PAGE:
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Tuning a control room.

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Here's a poll for you...How many people think there should be a law requiring bass traps, diffusers, and baffles installed in your home studio before you're allowed to turn the tape recorder on ????

Living' in the shadow,

of someone else's dream....

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I have a home studio and have been learning everything I can about acoustics. I frequent Ethan's forum and have been making my own absorbers based on his research and experience for a few months now. After adding a few absorbers, the acoustic difference is amazing. Without a properly tuned room, people in the room listening to the mix each hears something different, depending on where they are sitting in the room. And it's hard to get an agreement on the mix with everybody hearing something different. Tuning the room has helped me get a more even mix wherever someone is sitting. Without tuning, you cannot get a consistent sounding mix in all reasonable listening positions in the room. No matter how much you EQ the sound prior to it getting to the speakers.


I understand EQing the mix to compensate for speaker quality (though I don't do it myself), but this is not a question of one thing versus the other. Even if you get it EQ'd correctly at the speaker, once it comes out, then all kinds of things effect what people hear(reflective surfaces / corners / parallel walls / etc). These things muck up the sound, and make it hard to get a good mix.


Perfectly tuned speakers in an untuned room produces poorer results than tuned speakers in a tuned room. You can have both.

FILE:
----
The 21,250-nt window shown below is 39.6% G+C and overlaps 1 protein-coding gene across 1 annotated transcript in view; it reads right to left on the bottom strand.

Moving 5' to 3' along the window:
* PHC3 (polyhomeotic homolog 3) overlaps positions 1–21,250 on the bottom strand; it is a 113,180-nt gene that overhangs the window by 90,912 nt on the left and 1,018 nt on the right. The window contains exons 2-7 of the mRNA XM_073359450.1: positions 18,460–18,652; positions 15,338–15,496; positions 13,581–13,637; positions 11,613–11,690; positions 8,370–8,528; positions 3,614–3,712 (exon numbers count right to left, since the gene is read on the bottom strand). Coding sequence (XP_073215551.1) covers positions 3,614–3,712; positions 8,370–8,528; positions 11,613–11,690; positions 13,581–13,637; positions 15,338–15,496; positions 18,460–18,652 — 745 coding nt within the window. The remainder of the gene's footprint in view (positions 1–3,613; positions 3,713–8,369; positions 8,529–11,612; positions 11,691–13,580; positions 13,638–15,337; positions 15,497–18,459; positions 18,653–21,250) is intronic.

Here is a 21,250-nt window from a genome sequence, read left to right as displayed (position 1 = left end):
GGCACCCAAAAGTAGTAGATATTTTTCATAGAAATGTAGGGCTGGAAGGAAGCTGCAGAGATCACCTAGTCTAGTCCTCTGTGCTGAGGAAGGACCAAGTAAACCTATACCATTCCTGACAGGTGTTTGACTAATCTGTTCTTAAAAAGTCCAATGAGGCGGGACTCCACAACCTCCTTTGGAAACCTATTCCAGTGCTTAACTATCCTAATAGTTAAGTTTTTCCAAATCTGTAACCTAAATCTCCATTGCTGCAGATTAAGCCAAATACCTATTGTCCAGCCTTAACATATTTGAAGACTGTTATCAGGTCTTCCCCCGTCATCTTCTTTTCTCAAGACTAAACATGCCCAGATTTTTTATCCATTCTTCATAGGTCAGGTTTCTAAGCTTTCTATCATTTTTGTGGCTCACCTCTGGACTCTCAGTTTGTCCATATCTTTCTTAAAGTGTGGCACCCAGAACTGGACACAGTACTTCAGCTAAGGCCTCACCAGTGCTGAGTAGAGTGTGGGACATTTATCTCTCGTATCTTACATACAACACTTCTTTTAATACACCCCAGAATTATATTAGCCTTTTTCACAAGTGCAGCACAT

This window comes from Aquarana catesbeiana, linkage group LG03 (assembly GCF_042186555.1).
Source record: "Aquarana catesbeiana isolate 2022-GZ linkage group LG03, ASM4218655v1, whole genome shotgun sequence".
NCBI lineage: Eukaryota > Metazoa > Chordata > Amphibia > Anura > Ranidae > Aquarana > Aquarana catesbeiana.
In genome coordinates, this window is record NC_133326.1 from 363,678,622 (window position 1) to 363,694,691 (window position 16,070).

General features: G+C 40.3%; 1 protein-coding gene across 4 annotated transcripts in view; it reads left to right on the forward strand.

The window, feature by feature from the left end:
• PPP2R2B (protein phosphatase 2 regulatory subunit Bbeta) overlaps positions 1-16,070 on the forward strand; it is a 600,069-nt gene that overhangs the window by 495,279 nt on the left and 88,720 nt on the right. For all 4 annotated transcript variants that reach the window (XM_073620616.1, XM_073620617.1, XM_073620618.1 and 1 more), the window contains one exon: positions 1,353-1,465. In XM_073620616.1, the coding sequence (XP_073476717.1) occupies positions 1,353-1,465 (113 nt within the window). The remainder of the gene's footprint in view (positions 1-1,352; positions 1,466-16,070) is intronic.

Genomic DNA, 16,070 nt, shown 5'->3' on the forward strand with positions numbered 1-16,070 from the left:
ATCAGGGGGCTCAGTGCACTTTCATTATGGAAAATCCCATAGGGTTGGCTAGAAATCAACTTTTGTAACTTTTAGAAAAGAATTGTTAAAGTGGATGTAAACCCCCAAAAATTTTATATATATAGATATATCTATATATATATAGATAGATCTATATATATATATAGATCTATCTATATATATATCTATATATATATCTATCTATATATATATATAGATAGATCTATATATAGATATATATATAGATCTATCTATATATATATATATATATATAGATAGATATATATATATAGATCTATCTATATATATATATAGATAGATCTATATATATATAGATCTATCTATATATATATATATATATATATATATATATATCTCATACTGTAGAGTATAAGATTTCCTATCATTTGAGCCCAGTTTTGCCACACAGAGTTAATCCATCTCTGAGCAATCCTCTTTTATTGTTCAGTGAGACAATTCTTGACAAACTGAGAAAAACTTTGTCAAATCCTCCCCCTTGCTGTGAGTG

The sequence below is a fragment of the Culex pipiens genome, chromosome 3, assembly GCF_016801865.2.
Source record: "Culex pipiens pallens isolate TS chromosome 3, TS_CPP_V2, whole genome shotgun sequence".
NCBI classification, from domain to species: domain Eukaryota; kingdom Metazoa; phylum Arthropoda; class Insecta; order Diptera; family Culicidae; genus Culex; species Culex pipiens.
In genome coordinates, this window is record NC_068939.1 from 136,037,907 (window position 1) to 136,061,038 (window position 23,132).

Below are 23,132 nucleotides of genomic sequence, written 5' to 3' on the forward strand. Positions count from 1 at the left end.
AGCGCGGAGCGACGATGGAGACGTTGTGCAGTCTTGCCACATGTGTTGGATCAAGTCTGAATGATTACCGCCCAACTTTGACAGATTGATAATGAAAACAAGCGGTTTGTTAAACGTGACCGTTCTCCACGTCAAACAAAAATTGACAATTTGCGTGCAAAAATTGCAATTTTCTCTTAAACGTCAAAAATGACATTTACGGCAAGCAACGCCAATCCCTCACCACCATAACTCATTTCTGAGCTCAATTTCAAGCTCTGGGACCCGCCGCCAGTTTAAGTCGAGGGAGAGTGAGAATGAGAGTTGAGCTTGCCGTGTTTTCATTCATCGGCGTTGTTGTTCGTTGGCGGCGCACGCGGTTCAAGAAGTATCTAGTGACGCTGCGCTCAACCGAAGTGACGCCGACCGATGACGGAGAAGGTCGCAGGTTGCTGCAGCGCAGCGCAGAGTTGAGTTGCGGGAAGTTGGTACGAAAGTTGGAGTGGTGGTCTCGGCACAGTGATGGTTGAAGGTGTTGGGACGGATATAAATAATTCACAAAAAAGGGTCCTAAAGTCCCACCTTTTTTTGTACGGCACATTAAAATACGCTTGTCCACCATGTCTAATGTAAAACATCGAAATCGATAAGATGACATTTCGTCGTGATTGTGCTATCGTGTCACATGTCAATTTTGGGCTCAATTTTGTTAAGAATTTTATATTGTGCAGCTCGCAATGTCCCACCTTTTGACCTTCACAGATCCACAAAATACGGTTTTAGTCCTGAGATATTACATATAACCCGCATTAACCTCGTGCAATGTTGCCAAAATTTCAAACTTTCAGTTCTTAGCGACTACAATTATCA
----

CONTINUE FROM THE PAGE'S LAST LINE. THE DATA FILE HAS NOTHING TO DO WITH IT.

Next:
Proper tuning, especially in smaller rooms is critical. A little absorption can make a small room sound large. I use it in my tracking room, especially in the ceiling to open it up. The ceiling sounds higher than it really is.


Just my 2 cents.


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From what I understand diffusion is a much better bet for making a room sound larger than it is- so is having nice leaky walls that let the bass out.


I don't have any acoustic treatment at all except for a pillow here and a blanket there. I depend on speakers with very little bleed out the back and sides and finding just the right place to put them in a pretty big and irregularly shaped room with a high ceiling. I find my work translates extremely well- lots of credit to exceptional monitor amps and the fact that I never EQ anything.



"There is nothing I regret so much as my good behavior. What demon possessed me that I behaved so well?" -Henry David Thoreau

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Originally posted by where02190:

If you eq the mix to compensate for speaker quality, your mix will only sound good on those speakers.

It still comes down to the individual's ability to know his setup and how it translates. Even if someone has eq'd their monitors for one reason or another, it will still come down to the individual's ability to know what his setup is telling him.

A good engineer should be able to mix on a fisher-price boombox and be able to make it translate to other systems.

It come down to knowing your setup and how it translates.

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I need all the help I can get so I got that F. Alton Everest book and did the math. My vaulted drop ceiling took care of all the highs and high mids and I needed 6 each low bass, high bass and low mid traps. I just made the frames against the walls with the holy plywood tops and rigid fiberglass behind the covers.


I was playing music while installing them and the difference was unreal as each one went up.


I'd use a solid wood room or even extremely hard materials for effect for recording, but for mixing, you can't work in a room with drywall or plaster walls. It just sucks sound wise.


Yeah, the treatment even makes my 'NS-10 Studio' and horrortone monitors sound listenable. :)

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